Black Bear Research

NDOW is dedicated to making science-based decisions in our management of bears.  The only way to effectively do this is to conduct ongoing research into Nevada’s bear population.   This research benefits not only Nevada’s bears and residents but also assists states across the nation by providing the best available science. NDOW uses the mark-recapture method with bears for population monitoring and demographics.

Nevada’s bear management and conservation, has benefitted immensely by its relationship with the Wildlife Conservation Society (WCS) and the University of Nevada, Reno (UNR). Working together since 1999 the NDOW/WCS/UNR team led the way in urban bear research.  This research represents one, if not the longest-running and earliest comparative studies of a black bear population at the wildlife-urban interface in North America.  This collaborative approach has allowed a better understanding of the ecological, demographic and behavioral changes in a large, recolonizing carnivore, and to use the data to impact conservation and management.  The collaboration has produced several peer-reviewed publications in professional journals (see below).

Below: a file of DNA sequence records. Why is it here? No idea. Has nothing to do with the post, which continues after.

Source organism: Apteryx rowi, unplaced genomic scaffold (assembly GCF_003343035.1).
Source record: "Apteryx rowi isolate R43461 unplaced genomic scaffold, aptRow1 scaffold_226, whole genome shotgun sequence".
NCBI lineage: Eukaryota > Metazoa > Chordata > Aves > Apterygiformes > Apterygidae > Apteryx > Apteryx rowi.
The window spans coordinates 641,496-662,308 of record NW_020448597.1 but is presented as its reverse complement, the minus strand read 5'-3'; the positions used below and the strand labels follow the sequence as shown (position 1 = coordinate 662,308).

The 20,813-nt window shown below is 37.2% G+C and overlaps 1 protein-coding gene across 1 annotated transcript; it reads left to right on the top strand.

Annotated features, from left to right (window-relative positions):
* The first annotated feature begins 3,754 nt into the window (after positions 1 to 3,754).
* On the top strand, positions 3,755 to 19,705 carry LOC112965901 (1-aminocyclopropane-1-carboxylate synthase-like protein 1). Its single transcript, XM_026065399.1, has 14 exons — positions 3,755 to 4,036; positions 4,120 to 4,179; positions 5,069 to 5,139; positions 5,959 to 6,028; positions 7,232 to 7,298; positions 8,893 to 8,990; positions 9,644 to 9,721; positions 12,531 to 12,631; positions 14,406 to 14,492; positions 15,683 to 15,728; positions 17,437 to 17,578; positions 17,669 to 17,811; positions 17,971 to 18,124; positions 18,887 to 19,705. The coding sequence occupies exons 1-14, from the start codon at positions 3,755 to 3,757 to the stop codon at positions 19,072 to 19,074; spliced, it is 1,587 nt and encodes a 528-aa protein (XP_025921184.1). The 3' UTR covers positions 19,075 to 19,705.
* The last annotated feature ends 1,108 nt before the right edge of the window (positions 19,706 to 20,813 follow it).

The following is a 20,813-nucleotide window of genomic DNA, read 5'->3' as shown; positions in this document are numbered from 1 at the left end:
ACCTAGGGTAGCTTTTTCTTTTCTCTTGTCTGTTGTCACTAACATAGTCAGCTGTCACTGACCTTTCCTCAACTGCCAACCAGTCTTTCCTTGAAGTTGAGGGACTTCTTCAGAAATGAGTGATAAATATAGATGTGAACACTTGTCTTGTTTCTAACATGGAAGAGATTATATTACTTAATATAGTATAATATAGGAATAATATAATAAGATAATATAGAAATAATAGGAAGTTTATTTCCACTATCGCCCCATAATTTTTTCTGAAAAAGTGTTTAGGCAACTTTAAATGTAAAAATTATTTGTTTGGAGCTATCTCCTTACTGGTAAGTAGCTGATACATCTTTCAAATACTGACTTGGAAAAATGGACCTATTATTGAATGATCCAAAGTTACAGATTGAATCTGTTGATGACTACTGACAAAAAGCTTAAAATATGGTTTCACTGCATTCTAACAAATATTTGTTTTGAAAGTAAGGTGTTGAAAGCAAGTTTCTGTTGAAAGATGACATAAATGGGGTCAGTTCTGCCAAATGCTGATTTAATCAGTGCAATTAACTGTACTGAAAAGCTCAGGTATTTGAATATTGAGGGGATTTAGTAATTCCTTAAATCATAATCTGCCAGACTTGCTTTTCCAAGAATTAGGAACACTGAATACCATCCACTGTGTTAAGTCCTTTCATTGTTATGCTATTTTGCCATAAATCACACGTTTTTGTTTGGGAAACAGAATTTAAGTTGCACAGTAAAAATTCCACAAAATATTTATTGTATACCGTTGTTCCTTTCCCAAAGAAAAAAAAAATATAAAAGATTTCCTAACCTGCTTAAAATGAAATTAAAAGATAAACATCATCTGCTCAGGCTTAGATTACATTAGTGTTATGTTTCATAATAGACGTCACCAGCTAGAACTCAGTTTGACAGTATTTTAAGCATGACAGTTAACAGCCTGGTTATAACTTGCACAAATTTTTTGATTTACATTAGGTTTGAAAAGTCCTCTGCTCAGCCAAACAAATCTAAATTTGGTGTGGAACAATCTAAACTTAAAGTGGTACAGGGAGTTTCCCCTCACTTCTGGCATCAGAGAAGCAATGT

NDOW provides biological samples from bears we have handled to assist with other studies inside and outside of the state.  For instance, hair and blood samples were provided to the University of Nevada, Reno for DNA analysis (Malaney et al. 2017);  the University of Memphis was provided with tissue samples for an ongoing study on color patterns in black bears; the University of Tennessee used Nevada bear hair samples for an isotope analysis of bear hair (expected publishing date of Summer 2019); Columbia University in New York analyzed GPS data from Nevada bears  to learn about the mortality risks facing bears in urban landscapes (Wynn-Grant et al. 2018); and currently NDOW is partnered with Michigan State University on a non-invasive DNA sampling project in wildland areas.  In addition to these projects, NDOW’s wildlife health lab is collaborating with Oregon State University and UC Davis looking into disease and virology of black bears.

Resultant publications can be found here:

Other Research

 

Other Publications